On the night of October 18, 2004, Arthur Shelton called the cops… on himself. He had just shot and killed his atheist roommate Larry Hooper. The reason?
… Shelton stated that Hooper was the devil and that he shot Hooper “hopefully enough” and “as many times as I could; I still want to keep going.” Shelton indicated he wanted to make sure that Hooper was “gone.”
Officers soon arrived on the scene and arrested Shelton, who was cooperative. Shelton told the officers several times that he did not want to talk to anyone unless that person believed in God. He further stated that he trusted the officers because he believed that the officers believed in God. Shelton also stated that he shot Hooper because Hooper was “evil” and “possibly the devil.” Shelton talked to the officers about God and being an Eagle Scout. Shelton stated that he could be trusted to tell the truth because he was an Eagle Scout.
During Shelton’s trial, it was generally agreed upon that he was mentally ill, though he wasn’t declared legally insane. He was sentenced to a minimum of 25 years in prison, making him eligible for parole in 2030, when he will be 76 years old.
That’s the story that came to my mind when I heard about how 33-year-old Douglas Yim was found guilty of first-degree murder yesterday for killing 25-year-old Dzuy Duhn Phan after an argument over God’s existence.
Yim is a Christian. Phan was an atheist.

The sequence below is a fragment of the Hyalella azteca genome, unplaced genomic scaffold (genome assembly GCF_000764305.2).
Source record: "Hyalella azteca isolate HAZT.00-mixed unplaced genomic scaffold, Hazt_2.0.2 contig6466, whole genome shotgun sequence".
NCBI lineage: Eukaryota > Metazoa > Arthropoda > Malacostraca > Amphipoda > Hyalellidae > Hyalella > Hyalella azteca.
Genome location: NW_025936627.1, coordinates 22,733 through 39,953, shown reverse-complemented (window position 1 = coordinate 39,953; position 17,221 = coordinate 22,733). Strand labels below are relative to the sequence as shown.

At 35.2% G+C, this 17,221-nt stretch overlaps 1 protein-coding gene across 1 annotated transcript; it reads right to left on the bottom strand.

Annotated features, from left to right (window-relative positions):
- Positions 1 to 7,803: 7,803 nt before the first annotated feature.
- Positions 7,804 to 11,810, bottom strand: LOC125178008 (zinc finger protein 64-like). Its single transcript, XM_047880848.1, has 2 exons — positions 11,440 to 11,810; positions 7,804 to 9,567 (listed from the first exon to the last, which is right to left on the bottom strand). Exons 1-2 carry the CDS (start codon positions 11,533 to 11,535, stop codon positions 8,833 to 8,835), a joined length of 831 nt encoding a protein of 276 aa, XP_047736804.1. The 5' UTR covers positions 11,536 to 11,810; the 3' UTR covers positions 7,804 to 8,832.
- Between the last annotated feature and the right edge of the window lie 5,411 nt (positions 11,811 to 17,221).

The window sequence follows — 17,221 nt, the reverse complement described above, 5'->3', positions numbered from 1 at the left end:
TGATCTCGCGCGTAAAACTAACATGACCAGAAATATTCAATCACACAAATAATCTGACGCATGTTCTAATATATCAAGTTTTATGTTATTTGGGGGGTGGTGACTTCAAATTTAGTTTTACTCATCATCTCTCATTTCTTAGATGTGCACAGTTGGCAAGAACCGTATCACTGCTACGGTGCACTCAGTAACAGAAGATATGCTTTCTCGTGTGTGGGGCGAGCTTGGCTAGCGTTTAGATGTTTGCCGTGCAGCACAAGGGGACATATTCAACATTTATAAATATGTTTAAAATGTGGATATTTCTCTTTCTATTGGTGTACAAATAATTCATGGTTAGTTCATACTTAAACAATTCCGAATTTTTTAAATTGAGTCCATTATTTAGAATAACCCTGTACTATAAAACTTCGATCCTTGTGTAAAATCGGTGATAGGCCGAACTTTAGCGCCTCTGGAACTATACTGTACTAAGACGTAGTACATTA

Yim became enraged and grabbed his gun after Phan asked Yim where God was when Yim’s father died of a stroke several years earlier.
Yim shot Phan at least six times. [Friend Paul] Park was also hit by a bullet.
Yim faces 126 years to life in prison.
When Shelton killed Hooper, it wasn’t really because Hooper was an atheist. Rather, Hooper’s atheism triggered some crazy thoughts in the mind of Shelton that eventually led him to kill his roommate.
The atheists (obviously) didn’t deserve to die for their comments (or mere existence), but the Christians also didn’t kill over some mere philosophical disagreement. Don’t let the sensationalist headlines fool you. Religion played a role, sure, but it was a peripheral one.
You’re probably going to see a lot of stories in the next day or two explaining how Christianity isn’t to blame for this tragedy. Consider this one of them. But here’s something else to think about: When you read those stories, ask yourself whether the reports would be written the same way if the tables were turned and the atheist happened to kill the Christian, even if religious differences were only tangentially related to the incident.